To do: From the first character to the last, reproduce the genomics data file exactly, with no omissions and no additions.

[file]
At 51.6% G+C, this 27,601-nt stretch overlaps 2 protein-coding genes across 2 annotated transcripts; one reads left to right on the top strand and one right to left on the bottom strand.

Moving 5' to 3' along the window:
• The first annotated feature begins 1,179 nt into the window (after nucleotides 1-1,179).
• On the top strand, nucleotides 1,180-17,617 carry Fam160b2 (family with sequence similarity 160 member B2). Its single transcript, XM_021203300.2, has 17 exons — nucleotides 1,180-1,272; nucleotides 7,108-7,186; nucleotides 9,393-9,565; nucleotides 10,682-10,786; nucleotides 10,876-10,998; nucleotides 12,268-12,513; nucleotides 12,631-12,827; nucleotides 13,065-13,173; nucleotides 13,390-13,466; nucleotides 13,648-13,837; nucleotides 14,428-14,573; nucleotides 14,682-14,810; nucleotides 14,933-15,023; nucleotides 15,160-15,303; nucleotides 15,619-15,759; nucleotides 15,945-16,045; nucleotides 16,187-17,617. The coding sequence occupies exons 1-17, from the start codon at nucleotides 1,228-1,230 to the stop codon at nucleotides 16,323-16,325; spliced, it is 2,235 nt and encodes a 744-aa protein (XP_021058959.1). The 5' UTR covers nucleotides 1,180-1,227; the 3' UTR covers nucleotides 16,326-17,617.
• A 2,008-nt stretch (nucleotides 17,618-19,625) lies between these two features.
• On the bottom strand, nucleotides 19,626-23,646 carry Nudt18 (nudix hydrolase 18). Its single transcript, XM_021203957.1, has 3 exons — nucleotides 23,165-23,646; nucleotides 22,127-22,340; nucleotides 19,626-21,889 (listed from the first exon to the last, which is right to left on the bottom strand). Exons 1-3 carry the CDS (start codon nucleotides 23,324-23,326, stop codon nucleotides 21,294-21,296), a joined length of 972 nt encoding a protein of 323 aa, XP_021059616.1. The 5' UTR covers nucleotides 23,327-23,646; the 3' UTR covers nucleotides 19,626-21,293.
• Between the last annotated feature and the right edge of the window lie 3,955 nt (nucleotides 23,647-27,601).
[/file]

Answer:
At 51.6% G+C, this 27,601-nt stretch overlaps 2 protein-coding genes across 2 annotated transcripts; one reads left to right on the top strand and one right to left on the bottom strand.

Moving 5' to 3' along the window:
• The first annotated feature begins 1,179 nt into the window (after nucleotides 1-1,179).
• On the top strand, nucleotides 1,180-17,617 carry Fam160b2 (family with sequence similarity 160 member B2). Its single transcript, XM_021203300.2, has 17 exons — nucleotides 1,180-1,272; nucleotides 7,108-7,186; nucleotides 9,393-9,565; nucleotides 10,682-10,786; nucleotides 10,876-10,998; nucleotides 12,268-12,513; nucleotides 12,631-12,827; nucleotides 13,065-13,173; nucleotides 13,390-13,466; nucleotides 13,648-13,837; nucleotides 14,428-14,573; nucleotides 14,682-14,810; nucleotides 14,933-15,023; nucleotides 15,160-15,303; nucleotides 15,619-15,759; nucleotides 15,945-16,045; nucleotides 16,187-17,617. The coding sequence occupies exons 1-17, from the start codon at nucleotides 1,228-1,230 to the stop codon at nucleotides 16,323-16,325; spliced, it is 2,235 nt and encodes a 744-aa protein (XP_021058959.1). The 5' UTR covers nucleotides 1,180-1,227; the 3' UTR covers nucleotides 16,326-17,617.
• A 2,008-nt stretch (nucleotides 17,618-19,625) lies between these two features.
• On the bottom strand, nucleotides 19,626-23,646 carry Nudt18 (nudix hydrolase 18). Its single transcript, XM_021203957.1, has 3 exons — nucleotides 23,165-23,646; nucleotides 22,127-22,340; nucleotides 19,626-21,889 (listed from the first exon to the last, which is right to left on the bottom strand). Exons 1-3 carry the CDS (start codon nucleotides 23,324-23,326, stop codon nucleotides 21,294-21,296), a joined length of 972 nt encoding a protein of 323 aa, XP_021059616.1. The 5' UTR covers nucleotides 23,327-23,646; the 3' UTR covers nucleotides 19,626-21,293.
• Between the last annotated feature and the right edge of the window lie 3,955 nt (nucleotides 23,647-27,601).